In Zimbabwe, Opposition and Uncommitted Support Grand Opposition Coalition Idea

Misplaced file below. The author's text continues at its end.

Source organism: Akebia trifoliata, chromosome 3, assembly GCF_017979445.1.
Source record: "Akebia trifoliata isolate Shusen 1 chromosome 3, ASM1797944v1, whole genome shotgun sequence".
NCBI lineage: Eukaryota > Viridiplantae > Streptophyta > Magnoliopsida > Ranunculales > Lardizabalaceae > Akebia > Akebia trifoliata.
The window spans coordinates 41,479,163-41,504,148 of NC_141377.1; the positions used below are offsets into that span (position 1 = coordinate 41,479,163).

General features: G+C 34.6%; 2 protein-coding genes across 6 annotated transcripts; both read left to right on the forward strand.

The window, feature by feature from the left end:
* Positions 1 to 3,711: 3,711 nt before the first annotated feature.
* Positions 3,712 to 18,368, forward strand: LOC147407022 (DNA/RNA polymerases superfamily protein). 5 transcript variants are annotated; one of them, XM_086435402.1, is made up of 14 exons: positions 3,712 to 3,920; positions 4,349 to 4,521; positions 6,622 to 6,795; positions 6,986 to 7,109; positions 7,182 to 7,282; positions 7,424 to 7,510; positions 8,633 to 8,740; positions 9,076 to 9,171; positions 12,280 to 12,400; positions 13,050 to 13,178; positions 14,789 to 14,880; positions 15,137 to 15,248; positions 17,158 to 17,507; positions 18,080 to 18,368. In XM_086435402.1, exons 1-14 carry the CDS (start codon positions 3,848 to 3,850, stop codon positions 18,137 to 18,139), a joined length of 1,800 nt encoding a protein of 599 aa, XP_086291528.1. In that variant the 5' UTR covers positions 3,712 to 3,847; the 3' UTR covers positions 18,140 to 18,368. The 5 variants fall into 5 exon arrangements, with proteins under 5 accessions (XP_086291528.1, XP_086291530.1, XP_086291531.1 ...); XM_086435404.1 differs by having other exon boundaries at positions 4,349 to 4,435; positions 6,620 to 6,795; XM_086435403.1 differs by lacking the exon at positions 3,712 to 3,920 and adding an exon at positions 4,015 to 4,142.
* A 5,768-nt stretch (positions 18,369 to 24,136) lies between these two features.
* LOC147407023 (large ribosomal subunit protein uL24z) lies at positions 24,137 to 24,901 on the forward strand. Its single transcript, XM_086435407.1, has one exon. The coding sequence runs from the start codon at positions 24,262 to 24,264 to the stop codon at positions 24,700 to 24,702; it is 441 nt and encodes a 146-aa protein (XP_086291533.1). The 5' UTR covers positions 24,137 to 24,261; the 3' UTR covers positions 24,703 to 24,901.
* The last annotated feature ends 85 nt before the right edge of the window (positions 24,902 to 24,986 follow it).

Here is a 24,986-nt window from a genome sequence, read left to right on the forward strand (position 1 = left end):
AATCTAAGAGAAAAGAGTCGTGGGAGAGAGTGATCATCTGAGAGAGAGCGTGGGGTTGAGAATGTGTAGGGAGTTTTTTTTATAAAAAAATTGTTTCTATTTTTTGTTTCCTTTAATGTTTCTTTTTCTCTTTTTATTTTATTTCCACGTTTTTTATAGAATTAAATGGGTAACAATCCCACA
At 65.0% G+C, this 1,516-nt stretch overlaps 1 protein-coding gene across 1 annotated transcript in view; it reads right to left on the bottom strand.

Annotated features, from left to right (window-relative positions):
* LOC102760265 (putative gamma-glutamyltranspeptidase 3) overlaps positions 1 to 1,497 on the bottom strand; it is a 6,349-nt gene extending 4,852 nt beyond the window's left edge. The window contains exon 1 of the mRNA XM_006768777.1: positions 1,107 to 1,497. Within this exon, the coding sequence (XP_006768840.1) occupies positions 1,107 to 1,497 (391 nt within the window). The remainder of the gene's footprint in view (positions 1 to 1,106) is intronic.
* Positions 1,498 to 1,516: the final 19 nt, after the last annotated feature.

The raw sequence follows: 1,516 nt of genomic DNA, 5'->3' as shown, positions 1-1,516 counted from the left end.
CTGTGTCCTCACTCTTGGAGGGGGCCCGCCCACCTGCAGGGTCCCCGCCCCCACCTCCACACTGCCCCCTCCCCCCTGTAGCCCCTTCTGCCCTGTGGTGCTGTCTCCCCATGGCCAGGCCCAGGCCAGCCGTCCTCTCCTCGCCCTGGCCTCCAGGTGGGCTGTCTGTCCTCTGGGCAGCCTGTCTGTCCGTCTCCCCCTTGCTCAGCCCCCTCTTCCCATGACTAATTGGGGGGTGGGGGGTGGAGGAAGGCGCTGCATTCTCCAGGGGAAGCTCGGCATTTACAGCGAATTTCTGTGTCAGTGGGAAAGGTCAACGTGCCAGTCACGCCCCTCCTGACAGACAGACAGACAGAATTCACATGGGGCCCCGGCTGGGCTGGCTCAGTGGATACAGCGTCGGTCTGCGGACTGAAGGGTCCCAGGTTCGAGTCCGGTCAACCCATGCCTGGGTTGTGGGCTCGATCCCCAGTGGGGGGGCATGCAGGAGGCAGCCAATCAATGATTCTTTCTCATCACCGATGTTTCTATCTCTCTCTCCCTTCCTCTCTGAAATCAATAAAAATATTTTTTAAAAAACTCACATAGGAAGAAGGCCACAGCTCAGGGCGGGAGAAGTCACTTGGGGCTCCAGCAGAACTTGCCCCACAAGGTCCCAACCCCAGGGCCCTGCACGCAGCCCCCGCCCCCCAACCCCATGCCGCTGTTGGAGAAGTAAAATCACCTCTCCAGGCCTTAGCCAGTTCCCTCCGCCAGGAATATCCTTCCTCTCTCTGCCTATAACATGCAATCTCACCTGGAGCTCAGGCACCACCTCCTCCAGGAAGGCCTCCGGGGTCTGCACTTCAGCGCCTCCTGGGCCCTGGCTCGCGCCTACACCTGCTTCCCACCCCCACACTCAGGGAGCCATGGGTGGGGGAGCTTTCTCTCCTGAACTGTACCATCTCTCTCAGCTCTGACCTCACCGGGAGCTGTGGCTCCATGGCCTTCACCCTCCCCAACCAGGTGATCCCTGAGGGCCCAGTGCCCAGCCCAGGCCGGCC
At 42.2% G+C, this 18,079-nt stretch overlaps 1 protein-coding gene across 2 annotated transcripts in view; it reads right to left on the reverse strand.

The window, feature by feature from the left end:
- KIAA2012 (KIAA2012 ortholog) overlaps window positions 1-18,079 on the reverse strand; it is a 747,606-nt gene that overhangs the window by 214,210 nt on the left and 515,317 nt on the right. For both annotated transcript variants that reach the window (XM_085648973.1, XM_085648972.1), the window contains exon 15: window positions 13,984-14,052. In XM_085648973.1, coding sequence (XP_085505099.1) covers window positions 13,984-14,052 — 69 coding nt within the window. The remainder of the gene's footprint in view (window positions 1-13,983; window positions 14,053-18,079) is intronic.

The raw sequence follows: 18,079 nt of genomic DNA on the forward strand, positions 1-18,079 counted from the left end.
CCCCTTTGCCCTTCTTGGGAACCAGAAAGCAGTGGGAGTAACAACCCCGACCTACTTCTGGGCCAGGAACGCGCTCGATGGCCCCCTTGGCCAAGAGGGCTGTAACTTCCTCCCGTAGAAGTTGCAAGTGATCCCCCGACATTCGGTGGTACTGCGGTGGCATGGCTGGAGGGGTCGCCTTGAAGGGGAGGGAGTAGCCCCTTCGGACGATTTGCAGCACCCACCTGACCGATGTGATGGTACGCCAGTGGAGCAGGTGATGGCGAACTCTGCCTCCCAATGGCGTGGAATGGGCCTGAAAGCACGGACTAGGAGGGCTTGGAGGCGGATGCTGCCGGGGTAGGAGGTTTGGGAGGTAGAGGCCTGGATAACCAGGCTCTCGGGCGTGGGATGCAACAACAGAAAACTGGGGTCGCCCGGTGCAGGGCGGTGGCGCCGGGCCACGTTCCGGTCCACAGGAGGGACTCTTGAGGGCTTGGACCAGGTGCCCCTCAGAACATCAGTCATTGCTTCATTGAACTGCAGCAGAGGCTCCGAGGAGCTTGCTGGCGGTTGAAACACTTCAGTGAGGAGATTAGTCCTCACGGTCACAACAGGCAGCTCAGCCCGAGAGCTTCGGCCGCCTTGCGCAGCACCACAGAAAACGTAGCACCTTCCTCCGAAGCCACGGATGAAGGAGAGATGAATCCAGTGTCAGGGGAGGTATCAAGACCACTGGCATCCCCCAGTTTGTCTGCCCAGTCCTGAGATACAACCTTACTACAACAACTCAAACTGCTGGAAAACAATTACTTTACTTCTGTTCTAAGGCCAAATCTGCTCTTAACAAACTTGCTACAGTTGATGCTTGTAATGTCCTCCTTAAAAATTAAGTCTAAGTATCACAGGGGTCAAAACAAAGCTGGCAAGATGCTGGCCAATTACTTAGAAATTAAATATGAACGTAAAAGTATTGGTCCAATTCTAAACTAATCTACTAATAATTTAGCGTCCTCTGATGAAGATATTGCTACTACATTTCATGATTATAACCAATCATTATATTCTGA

The widely-discussed idea of a grand coalition of Zimbabwe’s opposition parties to improve their chances of defeating the long-ruling Zimbabwe African National Union–Patriotic Front (ZANU-PF) in next year’s elections has powerful support among partisans of the main opposition party. A slimmer majority of politically uncommitted citizens also favour such a coalition, while ZANU-PF supporters reject the idea by a 2-to-1 margin. Since 2013, the number of opposition parties has grown rapidly; there are reportedly now more than four dozen, although fewer than half a dozen are considered “serious” national parties. The disorganized state of the opposition has prompted widespread talk in opposition and civil society circles about the need for a pre-electoral “grand coalition” of opposition parties to challenge the ZANU-PF in the highly anticipated elections, expected around mid-2018. Demographic groups that normally support opposition parties are also those that are most enthusiastic about the proposed coalition. Conversely, rural areas still seem to be largely impregnable to opposition parties, which have their work cut out for them if they are to win back popular trust and a significant share of the vote – even in a grand coalition.